Unfinished Business / Miriam Celaya

Santa Patrona de Cuba
Patron Saint of Cuba

One year goes out and another comes in while the exact classification for much “unfinished business” in the excessively long Cuban dictatorship fail to get a mention. And as if that weren’t enough the well-known major doubts — those that relate directly to the old yearning for freedom, democracy and human rights, as necessities that ever more Cubans demand — the regime still owes us answers to specific issues that arose, in the complex national life, in the year just ended.

For my part, I can’t help but remember that soon it will be one year since the tragic death of dozens of mentally ill patients at the Havana Psychiatric Hospital, known as Mazorra, in subhuman conditions and circumstances that have never been clarified, despite official announcement of “a commission to investigate the facts.” Of course, like all commissions here, this one is anonymous.

Curiously, the unfortunate crash of an Cuban Aerocaribbean plane in the center of the island in which 68 people — mostly foreign tourists — lost their lives in the last quarter of 2010, has already been investigated and explained, with the results published in the national press. True, the sad lunatics of Mazorra were all Cubans, which could be a determining factor in this case: the crazies are of little interest to anyone; and if, in addition, they are national crazies, they seem to be unimportant even to Cubans who indifferently pass by, believing they enjoy mental health. The average Cuban suffers from a ferocious amnesia… about anything that doesn’t affect him directly; so the government maintains the right to continue, without the slightest embarrassment, its display of solidarity on health care with other countries in the world, and what’s worse, it continues to be praised and recognized by international organizations which, it seems, are as insensitive and amnesiac as the people here.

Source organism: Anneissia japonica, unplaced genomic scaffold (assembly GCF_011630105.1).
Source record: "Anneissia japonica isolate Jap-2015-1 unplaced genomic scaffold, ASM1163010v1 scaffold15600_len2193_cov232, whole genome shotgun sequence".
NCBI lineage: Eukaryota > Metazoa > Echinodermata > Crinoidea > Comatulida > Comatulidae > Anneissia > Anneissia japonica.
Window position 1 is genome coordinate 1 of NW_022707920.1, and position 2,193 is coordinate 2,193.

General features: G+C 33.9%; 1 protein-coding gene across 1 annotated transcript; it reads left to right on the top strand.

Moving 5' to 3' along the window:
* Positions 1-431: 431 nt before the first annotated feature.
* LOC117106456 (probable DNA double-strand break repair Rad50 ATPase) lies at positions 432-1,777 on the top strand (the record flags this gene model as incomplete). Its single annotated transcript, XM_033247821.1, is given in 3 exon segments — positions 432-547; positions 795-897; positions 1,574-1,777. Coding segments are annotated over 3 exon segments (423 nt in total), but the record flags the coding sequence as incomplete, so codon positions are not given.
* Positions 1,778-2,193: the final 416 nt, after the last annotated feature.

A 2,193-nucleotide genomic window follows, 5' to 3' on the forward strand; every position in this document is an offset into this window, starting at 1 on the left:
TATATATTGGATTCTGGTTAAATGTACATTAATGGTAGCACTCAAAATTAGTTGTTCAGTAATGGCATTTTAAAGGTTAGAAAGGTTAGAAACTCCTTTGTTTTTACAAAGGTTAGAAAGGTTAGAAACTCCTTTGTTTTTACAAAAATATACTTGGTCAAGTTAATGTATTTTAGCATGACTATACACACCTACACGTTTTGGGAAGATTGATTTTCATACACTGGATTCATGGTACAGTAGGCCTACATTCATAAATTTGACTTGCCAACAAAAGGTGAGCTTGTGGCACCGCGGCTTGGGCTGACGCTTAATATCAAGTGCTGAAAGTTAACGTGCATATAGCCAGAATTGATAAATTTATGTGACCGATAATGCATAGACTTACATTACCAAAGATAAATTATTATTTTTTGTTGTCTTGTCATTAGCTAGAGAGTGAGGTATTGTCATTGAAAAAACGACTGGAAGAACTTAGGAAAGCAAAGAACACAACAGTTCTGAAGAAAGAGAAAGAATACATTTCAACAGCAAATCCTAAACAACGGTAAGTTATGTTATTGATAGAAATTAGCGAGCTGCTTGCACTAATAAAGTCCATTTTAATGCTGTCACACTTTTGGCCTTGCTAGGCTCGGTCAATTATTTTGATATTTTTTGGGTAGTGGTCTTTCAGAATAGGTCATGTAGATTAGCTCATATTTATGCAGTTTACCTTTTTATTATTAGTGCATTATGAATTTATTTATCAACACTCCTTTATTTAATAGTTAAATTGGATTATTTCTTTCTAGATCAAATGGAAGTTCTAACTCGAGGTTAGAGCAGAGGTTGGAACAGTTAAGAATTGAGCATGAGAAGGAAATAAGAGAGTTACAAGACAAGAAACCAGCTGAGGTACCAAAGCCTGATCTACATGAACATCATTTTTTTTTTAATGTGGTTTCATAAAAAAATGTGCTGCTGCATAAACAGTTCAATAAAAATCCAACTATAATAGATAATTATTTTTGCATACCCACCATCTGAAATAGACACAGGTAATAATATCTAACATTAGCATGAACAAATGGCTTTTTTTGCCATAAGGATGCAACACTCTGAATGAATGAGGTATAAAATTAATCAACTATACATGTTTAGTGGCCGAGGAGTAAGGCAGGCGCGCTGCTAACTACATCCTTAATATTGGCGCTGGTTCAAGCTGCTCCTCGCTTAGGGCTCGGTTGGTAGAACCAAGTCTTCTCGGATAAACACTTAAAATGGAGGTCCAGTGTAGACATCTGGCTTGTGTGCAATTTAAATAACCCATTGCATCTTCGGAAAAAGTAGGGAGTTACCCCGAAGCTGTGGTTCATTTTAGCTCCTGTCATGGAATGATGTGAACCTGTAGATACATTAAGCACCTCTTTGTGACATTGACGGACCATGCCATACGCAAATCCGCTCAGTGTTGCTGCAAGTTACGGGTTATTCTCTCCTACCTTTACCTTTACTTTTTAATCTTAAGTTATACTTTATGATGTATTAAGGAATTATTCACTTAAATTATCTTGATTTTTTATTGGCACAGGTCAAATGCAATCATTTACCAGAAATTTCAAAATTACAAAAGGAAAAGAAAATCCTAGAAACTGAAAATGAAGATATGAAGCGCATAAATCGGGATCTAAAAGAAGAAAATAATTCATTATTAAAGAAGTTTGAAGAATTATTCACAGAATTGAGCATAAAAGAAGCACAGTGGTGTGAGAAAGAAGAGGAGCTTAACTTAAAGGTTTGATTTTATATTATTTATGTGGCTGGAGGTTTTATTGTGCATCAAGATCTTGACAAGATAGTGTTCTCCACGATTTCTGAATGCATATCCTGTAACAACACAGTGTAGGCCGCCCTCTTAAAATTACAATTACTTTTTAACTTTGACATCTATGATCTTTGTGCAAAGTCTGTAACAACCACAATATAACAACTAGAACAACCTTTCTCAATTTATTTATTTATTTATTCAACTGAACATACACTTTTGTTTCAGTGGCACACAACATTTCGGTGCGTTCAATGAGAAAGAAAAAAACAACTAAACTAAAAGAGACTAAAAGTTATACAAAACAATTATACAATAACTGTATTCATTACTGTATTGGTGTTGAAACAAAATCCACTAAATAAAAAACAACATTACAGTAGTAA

The other matter pending which I want to refer to today is the release of the political prisoners of the Black Spring who remain imprisoned after the unmet commitment by the dictatorship to the Catholic authority and, thus, to Cubans. These are the prisoners who have refused to leave the country, those who reject exile, those who will not surrender. Everything indicates that the Cuban government, like the senior Catholic hierarchy on the Island and the brand new mediator of the occasion — the Spanish government — have agreed to to cover the unjustified prolongation of the euphemistically called “process of liberation” with a pious mantle, take a break, and quietly celebrate their Christmas: undoubtedly 2010 turned out to be, for them, a tremendously hectic year from the political point of view. The cardinal, for his part, had the kind charity to officiate at a mass in La Habana prison, Merry Christmas! It must be an almost burlesque phrase in that place. Perhaps the anointed also trust in the enduring Cuban amnesia will exonerate them of all charges. Or perhaps they have been infected with the same disease?

January 4 2011